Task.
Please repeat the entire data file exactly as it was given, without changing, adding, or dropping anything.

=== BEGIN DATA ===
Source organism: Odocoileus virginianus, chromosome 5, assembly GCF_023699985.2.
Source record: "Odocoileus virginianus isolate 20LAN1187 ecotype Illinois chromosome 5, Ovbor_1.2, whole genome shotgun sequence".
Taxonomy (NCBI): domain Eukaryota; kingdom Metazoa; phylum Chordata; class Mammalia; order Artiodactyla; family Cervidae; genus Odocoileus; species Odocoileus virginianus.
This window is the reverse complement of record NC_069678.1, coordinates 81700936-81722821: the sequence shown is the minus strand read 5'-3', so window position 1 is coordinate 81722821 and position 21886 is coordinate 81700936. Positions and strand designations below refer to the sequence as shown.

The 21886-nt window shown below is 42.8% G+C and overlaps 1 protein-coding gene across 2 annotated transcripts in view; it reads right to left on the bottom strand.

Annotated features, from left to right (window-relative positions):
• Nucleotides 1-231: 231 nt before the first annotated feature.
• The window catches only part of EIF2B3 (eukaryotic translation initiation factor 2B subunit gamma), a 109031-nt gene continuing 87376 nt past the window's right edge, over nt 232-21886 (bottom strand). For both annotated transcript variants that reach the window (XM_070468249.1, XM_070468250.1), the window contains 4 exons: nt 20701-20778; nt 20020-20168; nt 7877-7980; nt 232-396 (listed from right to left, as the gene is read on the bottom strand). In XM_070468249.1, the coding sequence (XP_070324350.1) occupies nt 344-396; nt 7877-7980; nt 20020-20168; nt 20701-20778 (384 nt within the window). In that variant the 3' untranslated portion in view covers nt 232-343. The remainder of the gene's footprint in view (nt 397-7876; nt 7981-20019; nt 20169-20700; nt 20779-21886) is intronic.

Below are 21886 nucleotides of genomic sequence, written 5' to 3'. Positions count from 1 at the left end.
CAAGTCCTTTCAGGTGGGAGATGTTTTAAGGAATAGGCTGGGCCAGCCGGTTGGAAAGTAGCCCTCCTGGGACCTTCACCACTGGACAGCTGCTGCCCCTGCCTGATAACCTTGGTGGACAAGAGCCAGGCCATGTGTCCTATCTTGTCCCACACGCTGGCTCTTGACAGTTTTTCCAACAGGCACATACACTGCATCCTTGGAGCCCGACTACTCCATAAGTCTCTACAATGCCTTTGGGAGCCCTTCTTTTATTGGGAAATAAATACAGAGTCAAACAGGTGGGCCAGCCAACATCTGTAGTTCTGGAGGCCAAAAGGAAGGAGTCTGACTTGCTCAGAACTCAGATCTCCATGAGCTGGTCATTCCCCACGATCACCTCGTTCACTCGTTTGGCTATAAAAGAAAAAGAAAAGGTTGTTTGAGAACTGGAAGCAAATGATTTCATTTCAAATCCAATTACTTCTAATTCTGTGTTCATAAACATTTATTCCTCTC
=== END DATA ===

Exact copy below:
Source organism: Odocoileus virginianus, chromosome 5, assembly GCF_023699985.2.
Source record: "Odocoileus virginianus isolate 20LAN1187 ecotype Illinois chromosome 5, Ovbor_1.2, whole genome shotgun sequence".
Taxonomy (NCBI): domain Eukaryota; kingdom Metazoa; phylum Chordata; class Mammalia; order Artiodactyla; family Cervidae; genus Odocoileus; species Odocoileus virginianus.
This window is the reverse complement of record NC_069678.1, coordinates 81700936-81722821: the sequence shown is the minus strand read 5'-3', so window position 1 is coordinate 81722821 and position 21886 is coordinate 81700936. Positions and strand designations below refer to the sequence as shown.

The 21886-nt window shown below is 42.8% G+C and overlaps 1 protein-coding gene across 2 annotated transcripts in view; it reads right to left on the bottom strand.

Annotated features, from left to right (window-relative positions):
• Nucleotides 1-231: 231 nt before the first annotated feature.
• The window catches only part of EIF2B3 (eukaryotic translation initiation factor 2B subunit gamma), a 109031-nt gene continuing 87376 nt past the window's right edge, over nt 232-21886 (bottom strand). For both annotated transcript variants that reach the window (XM_070468249.1, XM_070468250.1), the window contains 4 exons: nt 20701-20778; nt 20020-20168; nt 7877-7980; nt 232-396 (listed from right to left, as the gene is read on the bottom strand). In XM_070468249.1, the coding sequence (XP_070324350.1) occupies nt 344-396; nt 7877-7980; nt 20020-20168; nt 20701-20778 (384 nt within the window). In that variant the 3' untranslated portion in view covers nt 232-343. The remainder of the gene's footprint in view (nt 397-7876; nt 7981-20019; nt 20169-20700; nt 20779-21886) is intronic.

Below are 21886 nucleotides of genomic sequence, written 5' to 3'. Positions count from 1 at the left end.
CAAGTCCTTTCAGGTGGGAGATGTTTTAAGGAATAGGCTGGGCCAGCCGGTTGGAAAGTAGCCCTCCTGGGACCTTCACCACTGGACAGCTGCTGCCCCTGCCTGATAACCTTGGTGGACAAGAGCCAGGCCATGTGTCCTATCTTGTCCCACACGCTGGCTCTTGACAGTTTTTCCAACAGGCACATACACTGCATCCTTGGAGCCCGACTACTCCATAAGTCTCTACAATGCCTTTGGGAGCCCTTCTTTTATTGGGAAATAAATACAGAGTCAAACAGGTGGGCCAGCCAACATCTGTAGTTCTGGAGGCCAAAAGGAAGGAGTCTGACTTGCTCAGAACTCAGATCTCCATGAGCTGGTCATTCCCCACGATCACCTCGTTCACTCGTTTGGCTATAAAAGAAAAAGAAAAGGTTGTTTGAGAACTGGAAGCAAATGATTTCATTTCAAATCCAATTACTTCTAATTCTGTGTTCATAAACATTTATTCCTCTC